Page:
AEROSMITH – Rocks (1975 Columbia, 1993 Sony)
Packaged clean and sharp, Aerosmith made their intentions clear on the cover art for Rocks. The album launched a million guitar players and a hundred careers in rock and roll. It is also notable as being the last album before a major turning point; the point at which Aerosmith let the drugs work against them in a major way.
“Back in the Saddle” is an impressive opener. The main riff in the song is not a guitar, but Joe Perry playing a six string bass. Steven Tyler has mastered his own voice by this time, squealing and shrieking in conjunction with the hooks. In some ways “Back in the Saddle” sounds like the birth of the true Aerosmith. “Last Child” meanwhile nails the oft-overlooked funky side of Aerosmith.
“Take me back to-a south Tallahassee,
Down cross the bridge to my sweet sassafrassy,
Can’t stand up on my feet in the city,
Gotta get back to the real nitty gritty.”
With the help of an understated horn section, Aerosmith turn “Last Child” into something special. This unexpectedly fades into the metallic aggression of “Rats in the Cellar”. A spiritual sequel to the song “Toys in the Attic”, this one’s even meaner and faster. Somebody said that the goal here was take what the Yardbirds were doing and turn it up. Harmonica hooks and slide guitar goodness — I’d say they nailed it.
I need something groovy and right in the pocket after that, and “Combination” sung together by Tyler and Perry is one such groove. “Combination” is an album highlight boasting hooks and cool bass licks galore, and listen to Joey Kramer tearing it up on the drums! “Sick as a Dog” is another semi-forgotten classic. I’ve loved this melodic rocker (similar to past tracks such as “No More No More”) since day one. I can’t help but get it in my head every time I actually am sick as a dog. (Knock wood, no major illnesses yet in 2015!)
Perhaps the most important song on Rocks is the Whitford/Tyler composition “Nobody’s Fault”. Along with “Round and Round”, Whitford has a knack for coming up with some of the heaviest Aerosmith riffs. Testament covered it in 1988 for The New Order, taking it to an extreme that Whitford couldn’t have predicted. The post-apocalyptic lyrics fit the concept of the Testament album.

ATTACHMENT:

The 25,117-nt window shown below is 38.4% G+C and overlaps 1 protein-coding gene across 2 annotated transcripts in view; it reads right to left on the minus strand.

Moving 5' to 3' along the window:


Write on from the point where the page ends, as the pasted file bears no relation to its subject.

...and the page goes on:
Aerosmith’s original recording of Nobody’s Fault features some of Tyler’s most impassioned howls. Drummer Joey Kramer considers it to be his best drumming, and I’m sure Whitford feels the same about his guitar work. Although you can still hear that Aerosmith beat, “Nobody’s Fault” proves the band are versatile and more than just another American blues rockin’ band.
Bringing back the funk, “Get the Lead Out” isn’t particularly a standout except in terms in performance (which, with Aerosmith, is always above reproach). “Lick and a Promise” returns us to quality, with a stock rocker about Tyler’s favourite subject. We’re now at the end of the record, and “Home Tonight” continues Aerosmith’s knack for ending an album effectively with a slow number. A piano ballad with plenty of guitars, “Home Tonight” adds that bit of class that Rocks needed in order to compete with an album like Toys in the Attic.
So how does Rocks compare with Toys in the Attic, anyway?
Too close to call. Rocks is definitely a heavier record, and Toys in the Attic is closer to the dead-center of Aerosmith’s sound with the horns and strings. Otherwise, it’s splitting hairs.
AEROSMITH BOX OF FIRE review series:
Disc 1: Aerosmith (1973)
Disc 2: Get Your Wings (1974)
Disc 3: Toys in the Attic (1975)
Disc 4: Rocks (1976)